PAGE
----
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Volume 464: debated on Wednesday 17 October 2007

The situation in Zimbabwe continues to deteriorate as a result of the appalling corruption and wilful mismanagement of the Mugabe regime. We are, however, making a major contribution to humanitarian relief and working to protect the people of Zimbabwe from the worst effects of hunger and HIV.

I thank the Secretary of State for those comments. Given that more than 3,000 people die of HIV/AIDS in Zimbabwe every week, does he agree with me that the measure of success is not how much money is spent, but the number of people protected from infection and the number treated? Given those circumstances, what is he doing to ensure that British aid money is used to maximum benefit?

On the specific issue that the hon. Gentleman raises, we are providing HIV treatment to 50,000 people in Zimbabwe this year and helping to keep AIDS-affected children in school. Clearly, this is a hugely challenging environment in which to be working at the moment—significant migration out of the country is taking place, its Government are in a relative state of collapse and its economy is diminishing almost by the day—but I assure hon. Members that we are determined to continue to provide humanitarian support, today and tomorrow, to the people of Zimbabwe.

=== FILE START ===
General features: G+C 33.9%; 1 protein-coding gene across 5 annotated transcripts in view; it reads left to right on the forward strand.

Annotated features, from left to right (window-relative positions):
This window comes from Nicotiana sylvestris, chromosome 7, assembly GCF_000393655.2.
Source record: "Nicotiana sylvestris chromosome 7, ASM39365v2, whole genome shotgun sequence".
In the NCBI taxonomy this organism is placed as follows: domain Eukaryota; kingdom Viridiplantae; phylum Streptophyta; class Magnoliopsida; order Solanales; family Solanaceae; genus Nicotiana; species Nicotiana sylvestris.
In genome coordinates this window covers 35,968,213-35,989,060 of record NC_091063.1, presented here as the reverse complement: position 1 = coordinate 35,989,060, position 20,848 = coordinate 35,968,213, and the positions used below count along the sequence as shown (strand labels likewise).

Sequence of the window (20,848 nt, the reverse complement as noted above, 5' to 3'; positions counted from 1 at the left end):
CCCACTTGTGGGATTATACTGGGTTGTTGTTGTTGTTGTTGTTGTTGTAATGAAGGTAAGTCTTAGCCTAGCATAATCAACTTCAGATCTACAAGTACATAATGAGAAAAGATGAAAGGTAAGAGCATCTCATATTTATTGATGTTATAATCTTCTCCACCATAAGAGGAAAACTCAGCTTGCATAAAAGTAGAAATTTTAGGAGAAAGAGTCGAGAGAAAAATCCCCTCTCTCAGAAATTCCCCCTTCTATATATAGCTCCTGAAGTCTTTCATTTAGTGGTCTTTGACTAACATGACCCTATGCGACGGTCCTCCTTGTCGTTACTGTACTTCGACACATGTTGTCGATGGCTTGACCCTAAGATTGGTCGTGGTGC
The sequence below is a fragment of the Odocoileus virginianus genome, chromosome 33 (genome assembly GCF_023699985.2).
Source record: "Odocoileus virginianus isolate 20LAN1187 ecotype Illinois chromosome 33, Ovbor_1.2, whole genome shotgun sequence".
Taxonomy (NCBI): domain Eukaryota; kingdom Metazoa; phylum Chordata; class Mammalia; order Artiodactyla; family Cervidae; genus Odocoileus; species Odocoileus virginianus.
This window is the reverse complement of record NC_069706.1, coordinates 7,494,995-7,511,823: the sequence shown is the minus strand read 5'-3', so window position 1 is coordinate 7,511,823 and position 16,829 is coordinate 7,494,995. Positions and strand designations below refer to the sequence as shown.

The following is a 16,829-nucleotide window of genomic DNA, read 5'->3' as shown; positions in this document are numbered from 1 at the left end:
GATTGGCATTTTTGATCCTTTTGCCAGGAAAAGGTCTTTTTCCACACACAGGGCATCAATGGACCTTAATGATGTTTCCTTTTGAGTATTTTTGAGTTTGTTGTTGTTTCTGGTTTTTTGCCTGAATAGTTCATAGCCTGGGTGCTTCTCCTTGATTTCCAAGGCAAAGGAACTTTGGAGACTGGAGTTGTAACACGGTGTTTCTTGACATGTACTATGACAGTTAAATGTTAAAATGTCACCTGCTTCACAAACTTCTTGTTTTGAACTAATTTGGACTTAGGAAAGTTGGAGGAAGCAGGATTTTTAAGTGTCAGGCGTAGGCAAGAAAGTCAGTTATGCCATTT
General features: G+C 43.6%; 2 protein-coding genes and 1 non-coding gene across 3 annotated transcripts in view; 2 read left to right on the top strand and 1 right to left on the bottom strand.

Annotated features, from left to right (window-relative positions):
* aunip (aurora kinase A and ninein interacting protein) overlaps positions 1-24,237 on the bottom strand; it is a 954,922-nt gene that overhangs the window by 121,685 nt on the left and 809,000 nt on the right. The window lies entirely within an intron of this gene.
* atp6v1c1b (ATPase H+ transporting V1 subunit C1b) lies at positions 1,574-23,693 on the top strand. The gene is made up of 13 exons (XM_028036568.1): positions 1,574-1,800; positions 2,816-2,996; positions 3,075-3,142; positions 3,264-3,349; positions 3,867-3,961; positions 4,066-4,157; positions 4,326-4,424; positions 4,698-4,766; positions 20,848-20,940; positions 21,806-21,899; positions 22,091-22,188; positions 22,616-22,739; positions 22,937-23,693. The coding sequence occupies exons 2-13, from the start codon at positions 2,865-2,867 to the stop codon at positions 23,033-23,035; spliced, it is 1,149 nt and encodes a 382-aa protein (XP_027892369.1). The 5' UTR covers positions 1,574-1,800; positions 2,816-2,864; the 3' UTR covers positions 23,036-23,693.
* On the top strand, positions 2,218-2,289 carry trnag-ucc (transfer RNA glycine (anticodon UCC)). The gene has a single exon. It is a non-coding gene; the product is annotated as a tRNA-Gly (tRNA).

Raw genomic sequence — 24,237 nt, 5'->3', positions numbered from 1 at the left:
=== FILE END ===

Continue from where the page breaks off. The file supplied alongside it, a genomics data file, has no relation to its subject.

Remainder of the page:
Has the Secretary of State seen the recently published report by Save the Children, which highlighted the plight of unaccompanied children, some as young as seven years old, crossing the border from Zimbabwe to South Africa? What is his Department doing about that? Has he had any discussion with the South African Government about that important issue?

I assure the hon. Gentleman that through various different channels we are in regular contact with the South African Government on those issues. It is clear that Zimbabwe no longer represents simply a challenge or the humanitarian crisis of one country; given the outflow of migrants, be they children or older people, it is a crisis for the entire region. I pay tribute to the work of the Independent Television News broadcasting organisation, for bringing the plight of those children to the wider attention of the British public in recent years, and to Save the Children. I assure the hon. Gentleman that we continue to work closely with regional partners, including South Africa, to ensure that our humanitarian effort is targeted towards those most in need. Indeed, we have in recent weeks announced £8 million more for the World Food Programme to try to address the hunger needs of such populations.